Leaving didn’t make me happy. Staying and waiting longer would not have made me happy. Now if clerks are busy with customer line-ups I don’t mind waiting as long as it takes. But this was not the case.

And then I got that ‘chip on the shoulder’ mentality that so many minorities have. You know, thinking that because you are ‘different’ from the rest of the line-up that the push you just got was not accidental or coincidental, it was bloody on purpose. And the reason you were overcharged was not because of an honest error but because, as a native, people assume you don’t have the intellect to notice. These are not the best examples but I think they adequately reveal what I mean.

So now I’m thinking, that I have differences from the mainstream that are starting to show. Because of my gray hair, slow amble, and other’s assumption that I am retired and have all the time in the world to make my purchases, service need not be a priority. And so in that moment, a chip settled down on my shoulder and I became convinced that elder-bias was involved. As the situation unfolded Clerk II’s behavior was far too deliberate to believe that this was the standard of service to all customers.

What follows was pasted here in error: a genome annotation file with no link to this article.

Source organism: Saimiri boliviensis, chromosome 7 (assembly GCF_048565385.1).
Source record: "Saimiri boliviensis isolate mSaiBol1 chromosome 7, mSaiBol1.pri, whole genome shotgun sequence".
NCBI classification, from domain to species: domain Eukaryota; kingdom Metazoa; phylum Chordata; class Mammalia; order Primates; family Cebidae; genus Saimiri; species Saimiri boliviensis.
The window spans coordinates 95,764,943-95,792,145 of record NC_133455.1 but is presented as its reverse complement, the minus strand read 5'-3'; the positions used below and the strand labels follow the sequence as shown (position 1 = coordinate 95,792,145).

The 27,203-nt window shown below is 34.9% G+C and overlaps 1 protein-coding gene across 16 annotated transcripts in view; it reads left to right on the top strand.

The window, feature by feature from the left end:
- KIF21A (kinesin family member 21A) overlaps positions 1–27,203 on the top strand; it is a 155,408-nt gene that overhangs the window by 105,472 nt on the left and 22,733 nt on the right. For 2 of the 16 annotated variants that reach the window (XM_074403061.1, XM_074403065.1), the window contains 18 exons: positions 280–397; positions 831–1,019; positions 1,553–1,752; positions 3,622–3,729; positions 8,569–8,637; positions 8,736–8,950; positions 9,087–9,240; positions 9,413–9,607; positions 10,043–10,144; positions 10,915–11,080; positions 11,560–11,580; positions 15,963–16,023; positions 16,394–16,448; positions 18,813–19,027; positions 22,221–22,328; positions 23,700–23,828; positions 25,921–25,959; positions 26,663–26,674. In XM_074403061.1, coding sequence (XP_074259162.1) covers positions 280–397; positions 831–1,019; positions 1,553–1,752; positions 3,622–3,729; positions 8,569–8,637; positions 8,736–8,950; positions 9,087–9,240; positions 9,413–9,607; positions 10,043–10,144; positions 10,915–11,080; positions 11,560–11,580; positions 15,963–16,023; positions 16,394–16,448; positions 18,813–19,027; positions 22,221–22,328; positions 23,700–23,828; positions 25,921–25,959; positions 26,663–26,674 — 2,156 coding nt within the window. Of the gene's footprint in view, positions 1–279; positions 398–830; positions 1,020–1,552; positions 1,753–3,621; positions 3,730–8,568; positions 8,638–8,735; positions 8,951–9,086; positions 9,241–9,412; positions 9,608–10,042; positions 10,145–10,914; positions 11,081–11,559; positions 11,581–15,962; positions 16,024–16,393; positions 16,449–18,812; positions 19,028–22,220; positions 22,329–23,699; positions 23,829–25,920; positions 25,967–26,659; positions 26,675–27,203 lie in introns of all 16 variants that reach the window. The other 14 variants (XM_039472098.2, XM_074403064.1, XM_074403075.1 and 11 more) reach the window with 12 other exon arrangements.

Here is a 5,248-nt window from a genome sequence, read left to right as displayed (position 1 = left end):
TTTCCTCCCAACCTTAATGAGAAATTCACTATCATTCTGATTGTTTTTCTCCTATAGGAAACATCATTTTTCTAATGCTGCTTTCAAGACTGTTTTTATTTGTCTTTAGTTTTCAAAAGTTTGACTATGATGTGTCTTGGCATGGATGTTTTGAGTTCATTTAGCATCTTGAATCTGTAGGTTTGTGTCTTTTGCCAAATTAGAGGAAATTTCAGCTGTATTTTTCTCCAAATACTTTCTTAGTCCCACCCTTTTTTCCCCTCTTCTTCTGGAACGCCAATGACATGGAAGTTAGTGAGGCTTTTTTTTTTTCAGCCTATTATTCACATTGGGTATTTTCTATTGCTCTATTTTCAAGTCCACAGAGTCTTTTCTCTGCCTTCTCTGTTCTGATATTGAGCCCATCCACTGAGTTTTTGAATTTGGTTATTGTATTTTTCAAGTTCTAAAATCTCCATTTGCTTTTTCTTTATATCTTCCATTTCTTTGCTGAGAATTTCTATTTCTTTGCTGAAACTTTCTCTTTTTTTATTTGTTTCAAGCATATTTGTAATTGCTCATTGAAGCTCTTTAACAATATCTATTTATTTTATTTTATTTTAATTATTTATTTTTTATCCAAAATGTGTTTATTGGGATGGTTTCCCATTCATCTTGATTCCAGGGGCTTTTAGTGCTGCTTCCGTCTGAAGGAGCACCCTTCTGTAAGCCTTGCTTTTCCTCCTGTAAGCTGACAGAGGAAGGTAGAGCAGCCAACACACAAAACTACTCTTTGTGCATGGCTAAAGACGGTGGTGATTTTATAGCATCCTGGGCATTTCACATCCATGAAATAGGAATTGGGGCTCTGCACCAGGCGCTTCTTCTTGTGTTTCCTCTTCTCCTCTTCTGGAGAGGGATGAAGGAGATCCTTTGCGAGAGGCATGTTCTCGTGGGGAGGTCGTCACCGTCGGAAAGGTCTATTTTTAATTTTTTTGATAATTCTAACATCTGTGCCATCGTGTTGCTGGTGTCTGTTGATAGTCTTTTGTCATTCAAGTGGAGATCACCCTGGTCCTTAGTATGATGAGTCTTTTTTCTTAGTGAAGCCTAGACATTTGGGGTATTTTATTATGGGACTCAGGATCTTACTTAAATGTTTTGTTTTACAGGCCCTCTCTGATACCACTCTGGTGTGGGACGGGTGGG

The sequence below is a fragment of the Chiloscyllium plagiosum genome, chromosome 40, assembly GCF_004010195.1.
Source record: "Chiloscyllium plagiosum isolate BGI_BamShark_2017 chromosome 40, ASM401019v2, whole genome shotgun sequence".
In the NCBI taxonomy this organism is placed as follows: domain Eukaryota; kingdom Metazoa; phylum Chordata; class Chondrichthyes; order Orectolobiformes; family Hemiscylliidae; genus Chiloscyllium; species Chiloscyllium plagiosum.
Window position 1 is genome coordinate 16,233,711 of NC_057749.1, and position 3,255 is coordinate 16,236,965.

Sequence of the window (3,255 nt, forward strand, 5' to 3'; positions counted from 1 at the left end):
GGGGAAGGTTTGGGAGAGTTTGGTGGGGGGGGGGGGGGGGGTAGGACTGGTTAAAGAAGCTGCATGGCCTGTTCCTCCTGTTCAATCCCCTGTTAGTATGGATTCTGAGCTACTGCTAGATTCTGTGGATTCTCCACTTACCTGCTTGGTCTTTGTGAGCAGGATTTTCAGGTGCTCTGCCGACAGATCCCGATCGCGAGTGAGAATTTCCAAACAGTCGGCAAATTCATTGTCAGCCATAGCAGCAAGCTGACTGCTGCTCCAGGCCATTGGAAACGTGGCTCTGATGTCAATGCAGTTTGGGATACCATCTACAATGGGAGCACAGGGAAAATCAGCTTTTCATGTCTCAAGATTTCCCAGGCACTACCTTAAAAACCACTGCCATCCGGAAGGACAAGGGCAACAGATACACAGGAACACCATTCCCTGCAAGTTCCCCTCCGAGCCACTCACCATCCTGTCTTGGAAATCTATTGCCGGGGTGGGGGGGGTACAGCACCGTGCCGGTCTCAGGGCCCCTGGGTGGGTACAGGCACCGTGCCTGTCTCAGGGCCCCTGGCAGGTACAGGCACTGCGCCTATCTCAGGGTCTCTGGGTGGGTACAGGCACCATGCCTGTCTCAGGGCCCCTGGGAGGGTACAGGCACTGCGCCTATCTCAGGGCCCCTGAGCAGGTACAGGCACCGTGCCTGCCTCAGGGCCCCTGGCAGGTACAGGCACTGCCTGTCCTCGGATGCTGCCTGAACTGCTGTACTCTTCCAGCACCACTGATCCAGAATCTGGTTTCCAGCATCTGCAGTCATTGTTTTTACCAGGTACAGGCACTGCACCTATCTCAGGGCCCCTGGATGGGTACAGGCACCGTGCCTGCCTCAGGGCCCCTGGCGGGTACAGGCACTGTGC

So now I’m heading home without vacuum bags and a couple of other things I needed and again I’m reflecting on my status in society and thinking about a poem that was the sweetest, loveliest thing I had ever read, when I was a child. But now it suddenly seems all wrong. It really needs some editing to reflect today’s realities. And so this is my new recital.

My shadow has a ‘being’ that goes into town with it
It drags along its ‘being’ that is slow and hardly fit
There is no need to hustle with a shadow in your day
Shadowed-beings are no matter. They just get in the way.

Today was not exactly a celebration of my physical shadow or the seemingly intangible being that accompanies it.

Monday, February 19, 2007

Battling Wits

I laugh. Hub is always battling wits with the little twins from next door that love to come to walk the dogs with us. After our walks they usually stop in for a visit and some juice. Yesterday I had fresh cookies so they had cookies as well.

Now Girl-twin doesn’t eat raisins, never has. So, although she asked if the cookies had raisins in, Hub didn’t think they did, so he said “No, just chocolate chips.”

So twin-girl took two cookies and immediately said “Ewww. These cookies have raisins in them."

Of course she badgered Hub for telling her there were no raisins in those cookies. But in the end she ate them while slowly and cautiously extracting every raisin. Two cookies and out of those two cookies, an unbelievable 15 raisins. Now there she sat across from Hub with a messy pile of cookie crumbs and 15 raisins on the table.